Things you should know: The control box has an important role to play on an event site and needs to be able to function as a well oiled machine. Most controllers build a team of people they know and can rely on whom they stick with from event to event. It's generally a social environment but can become intense very quickly. If you're interested in a position in the control box it's worth trying a few other roles for an organiser so they get to know you and can suggest you to the controller to fill a space. These roles last all day.

Crossing Steward

Description: On bigger courses which attract large crowds, crossing points are stationed around the course to allow spectators to cross safely. Crossing Stewards are responsible for closing the crossing when horses are coming.

Things you should know: A very social position as you can chat with the general public all day. It's generally advised to bring a chair and at least one good coat in case of inclement weather, this role lasts all day.



Description: Working in the Secretary's means you are the accessible face of the competition for competitors. They come to you for numbers, to pay start fees, to collect dressage sheets and to lodge any queries.

Things you should know: The secretary's also has a coordination role. Dressage will ring to see if a rider has collected their number (ie. turned up) if they don't appear in the warm up, showjumping may do the same, any withdrawals or substitutions are made to the secretary who must then alert the other departments so that commentators and scorers know who's competing. It's a social position as you see everyone coming and going but you might have to be prepared to receive questions or complaints.


Description: Fairly self explanatory, the scorers add up the scores, publish the scoreboards and report the scores to British Eventing at the end of the day for them to be put on competitors' records.

Things you should know: Another area which forms its own little team. The scorers is generally a very social place to be as you don't need to be quiet while somebody speaks over a loudspeaker and just like the showjumping box, the stories flying around would make a sailor blush. You don't need to be a maths prodigy or bring a calculator, they have magic techniques for dressage sheets and crib sheets that work out penalty scores for you. The roles are all fairly interchangeable and morph as the day progresses. You begin with dressage sheets, then showjumping score sheets begin to arrive, as the dressage phase draws to a close fence judge sheets which are sorted and fed to the head scorer with timecards following shortly behind. With the exception of the organiser, the Secretary and the Scorers have the longest day as they arrive before the first horse has done its dressage test and cannot leave until the last horse has done its cross country round and the prizes collected. The scorers also receive any scoring queries and therefore a Chief Scorer need a good knowledge of the rules (and often to have a rulebook handy to prove them).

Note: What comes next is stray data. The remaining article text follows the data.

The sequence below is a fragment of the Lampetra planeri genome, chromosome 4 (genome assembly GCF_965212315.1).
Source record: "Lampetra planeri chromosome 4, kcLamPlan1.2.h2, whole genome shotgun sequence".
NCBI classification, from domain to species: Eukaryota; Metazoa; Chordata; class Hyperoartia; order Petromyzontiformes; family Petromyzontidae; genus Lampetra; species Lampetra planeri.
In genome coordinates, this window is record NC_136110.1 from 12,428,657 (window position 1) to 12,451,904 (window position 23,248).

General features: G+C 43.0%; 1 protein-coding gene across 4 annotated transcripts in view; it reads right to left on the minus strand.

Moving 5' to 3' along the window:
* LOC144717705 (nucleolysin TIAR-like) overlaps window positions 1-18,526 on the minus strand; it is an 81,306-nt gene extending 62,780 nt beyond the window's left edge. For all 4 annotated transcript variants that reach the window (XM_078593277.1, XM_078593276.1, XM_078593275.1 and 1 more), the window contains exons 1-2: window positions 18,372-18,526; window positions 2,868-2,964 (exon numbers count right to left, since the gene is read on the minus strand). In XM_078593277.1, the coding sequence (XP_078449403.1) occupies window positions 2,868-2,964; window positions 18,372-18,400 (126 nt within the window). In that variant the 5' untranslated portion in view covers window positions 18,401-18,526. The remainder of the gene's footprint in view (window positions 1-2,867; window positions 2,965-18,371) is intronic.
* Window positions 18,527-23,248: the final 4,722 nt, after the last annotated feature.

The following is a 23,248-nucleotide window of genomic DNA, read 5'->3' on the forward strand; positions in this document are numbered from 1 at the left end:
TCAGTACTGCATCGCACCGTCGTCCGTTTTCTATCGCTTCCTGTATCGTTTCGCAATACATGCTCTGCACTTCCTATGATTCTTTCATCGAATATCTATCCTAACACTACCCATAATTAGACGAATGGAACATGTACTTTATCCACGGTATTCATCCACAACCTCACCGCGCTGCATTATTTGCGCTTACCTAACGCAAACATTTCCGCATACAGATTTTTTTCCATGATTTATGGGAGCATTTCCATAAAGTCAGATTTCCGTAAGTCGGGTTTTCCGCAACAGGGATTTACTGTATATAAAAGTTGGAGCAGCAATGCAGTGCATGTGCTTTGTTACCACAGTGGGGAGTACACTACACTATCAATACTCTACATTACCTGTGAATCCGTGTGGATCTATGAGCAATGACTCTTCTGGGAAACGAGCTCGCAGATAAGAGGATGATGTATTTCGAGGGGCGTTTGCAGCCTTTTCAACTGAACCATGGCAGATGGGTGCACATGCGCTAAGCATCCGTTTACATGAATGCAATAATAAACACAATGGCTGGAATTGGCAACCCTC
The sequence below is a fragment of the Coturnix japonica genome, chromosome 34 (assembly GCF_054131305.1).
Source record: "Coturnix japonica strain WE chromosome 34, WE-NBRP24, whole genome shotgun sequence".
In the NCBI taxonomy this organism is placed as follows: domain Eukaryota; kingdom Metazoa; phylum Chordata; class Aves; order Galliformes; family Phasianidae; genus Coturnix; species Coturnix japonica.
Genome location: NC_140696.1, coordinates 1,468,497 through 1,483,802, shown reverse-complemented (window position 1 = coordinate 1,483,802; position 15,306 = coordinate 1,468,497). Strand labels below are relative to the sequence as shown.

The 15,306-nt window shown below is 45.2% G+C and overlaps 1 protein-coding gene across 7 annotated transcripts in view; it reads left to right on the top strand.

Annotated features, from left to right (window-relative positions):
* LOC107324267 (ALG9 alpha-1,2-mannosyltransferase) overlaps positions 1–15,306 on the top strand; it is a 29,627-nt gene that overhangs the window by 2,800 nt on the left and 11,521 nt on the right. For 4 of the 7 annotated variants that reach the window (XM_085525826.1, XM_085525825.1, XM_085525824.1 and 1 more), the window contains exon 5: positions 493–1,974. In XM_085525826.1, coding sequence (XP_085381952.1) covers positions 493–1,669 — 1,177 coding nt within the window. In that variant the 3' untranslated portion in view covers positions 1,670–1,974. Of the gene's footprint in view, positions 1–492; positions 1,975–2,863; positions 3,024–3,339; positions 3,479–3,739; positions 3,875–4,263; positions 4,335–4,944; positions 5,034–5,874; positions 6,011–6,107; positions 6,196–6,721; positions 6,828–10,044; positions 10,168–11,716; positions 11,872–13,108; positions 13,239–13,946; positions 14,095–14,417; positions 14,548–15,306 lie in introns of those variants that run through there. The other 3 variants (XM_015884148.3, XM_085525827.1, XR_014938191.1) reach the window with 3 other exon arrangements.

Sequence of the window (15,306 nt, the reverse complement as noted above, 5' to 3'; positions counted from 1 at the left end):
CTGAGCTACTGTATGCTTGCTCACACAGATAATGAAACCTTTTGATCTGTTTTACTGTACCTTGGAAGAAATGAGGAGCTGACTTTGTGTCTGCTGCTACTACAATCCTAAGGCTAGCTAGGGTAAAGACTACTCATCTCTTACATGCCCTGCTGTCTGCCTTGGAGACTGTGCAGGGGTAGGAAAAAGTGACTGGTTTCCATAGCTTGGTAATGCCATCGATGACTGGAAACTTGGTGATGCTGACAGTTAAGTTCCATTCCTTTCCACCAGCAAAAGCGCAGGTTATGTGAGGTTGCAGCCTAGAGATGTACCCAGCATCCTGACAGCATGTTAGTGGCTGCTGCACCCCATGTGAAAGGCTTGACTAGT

Car Park

Description: Car parking marshals ensure lorries are parked in a relatively organised fashion, with enough space to tie horses up but using the space available most effectively

Things you should know: You'll be told how the organisers have envisaged fitting everyone in. You'll probably have one or two sneaky competitors who would rather park anywhere other than where they're being directed to but for the most part people are respectful and take direction. Be aware of things like side loading ramps and definitely have at least one good coat. Normally takes up about half a day.

Want to get the absolute most from Eventing 2020? 9 Ways to Crush It this Eventing Season

Having a go at volunteering this year? Tag us in photos: @theponypdcast for a chance to be featured on our pages!

For more tips from the top follow:

Facebook: The Pony Podcast

Instagram: @theponypodcast

Why not check out an episode while you're here?

112 views0 comments


bottom of page